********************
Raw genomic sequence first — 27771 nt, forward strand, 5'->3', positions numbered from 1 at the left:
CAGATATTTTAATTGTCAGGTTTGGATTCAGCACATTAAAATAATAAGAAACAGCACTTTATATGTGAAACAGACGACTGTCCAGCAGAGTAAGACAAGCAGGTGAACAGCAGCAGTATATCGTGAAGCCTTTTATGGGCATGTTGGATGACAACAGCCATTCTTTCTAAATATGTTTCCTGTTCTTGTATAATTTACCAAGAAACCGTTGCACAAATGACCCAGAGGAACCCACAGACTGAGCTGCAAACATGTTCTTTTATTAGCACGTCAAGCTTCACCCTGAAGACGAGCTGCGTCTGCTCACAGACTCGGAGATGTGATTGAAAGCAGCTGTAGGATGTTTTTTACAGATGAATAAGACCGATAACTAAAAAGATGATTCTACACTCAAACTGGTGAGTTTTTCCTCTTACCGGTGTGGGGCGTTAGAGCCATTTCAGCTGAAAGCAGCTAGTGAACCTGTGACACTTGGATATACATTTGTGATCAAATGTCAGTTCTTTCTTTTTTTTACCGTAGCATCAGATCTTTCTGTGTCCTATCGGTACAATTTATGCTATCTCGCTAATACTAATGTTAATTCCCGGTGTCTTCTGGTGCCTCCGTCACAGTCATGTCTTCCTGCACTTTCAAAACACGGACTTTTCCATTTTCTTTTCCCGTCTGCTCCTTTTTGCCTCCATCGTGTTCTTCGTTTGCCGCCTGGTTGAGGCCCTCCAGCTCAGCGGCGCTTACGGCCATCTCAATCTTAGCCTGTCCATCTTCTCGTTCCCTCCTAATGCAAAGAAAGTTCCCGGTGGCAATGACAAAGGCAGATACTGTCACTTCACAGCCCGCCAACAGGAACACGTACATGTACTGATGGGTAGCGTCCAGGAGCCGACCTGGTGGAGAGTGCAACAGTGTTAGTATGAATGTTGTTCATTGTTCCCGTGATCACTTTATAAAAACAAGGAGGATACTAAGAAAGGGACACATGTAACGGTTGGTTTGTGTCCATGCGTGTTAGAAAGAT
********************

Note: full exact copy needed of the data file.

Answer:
Raw genomic sequence first — 27771 nt, forward strand, 5'->3', positions numbered from 1 at the left:
CAGATATTTTAATTGTCAGGTTTGGATTCAGCACATTAAAATAATAAGAAACAGCACTTTATATGTGAAACAGACGACTGTCCAGCAGAGTAAGACAAGCAGGTGAACAGCAGCAGTATATCGTGAAGCCTTTTATGGGCATGTTGGATGACAACAGCCATTCTTTCTAAATATGTTTCCTGTTCTTGTATAATTTACCAAGAAACCGTTGCACAAATGACCCAGAGGAACCCACAGACTGAGCTGCAAACATGTTCTTTTATTAGCACGTCAAGCTTCACCCTGAAGACGAGCTGCGTCTGCTCACAGACTCGGAGATGTGATTGAAAGCAGCTGTAGGATGTTTTTTACAGATGAATAAGACCGATAACTAAAAAGATGATTCTACACTCAAACTGGTGAGTTTTTCCTCTTACCGGTGTGGGGCGTTAGAGCCATTTCAGCTGAAAGCAGCTAGTGAACCTGTGACACTTGGATATACATTTGTGATCAAATGTCAGTTCTTTCTTTTTTTTACCGTAGCATCAGATCTTTCTGTGTCCTATCGGTACAATTTATGCTATCTCGCTAATACTAATGTTAATTCCCGGTGTCTTCTGGTGCCTCCGTCACAGTCATGTCTTCCTGCACTTTCAAAACACGGACTTTTCCATTTTCTTTTCCCGTCTGCTCCTTTTTGCCTCCATCGTGTTCTTCGTTTGCCGCCTGGTTGAGGCCCTCCAGCTCAGCGGCGCTTACGGCCATCTCAATCTTAGCCTGTCCATCTTCTCGTTCCCTCCTAATGCAAAGAAAGTTCCCGGTGGCAATGACAAAGGCAGATACTGTCACTTCACAGCCCGCCAACAGGAACACGTACATGTACTGATGGGTAGCGTCCAGGAGCCGACCTGGTGGAGAGTGCAACAGTGTTAGTATGAATGTTGTTCATTGTTCCCGTGATCACTTTATAAAAACAAGGAGGATACTAAGAAAGGGACACATGTAACGGTTGGTTTGTGTCCATGCGTGTTAGAAAGAT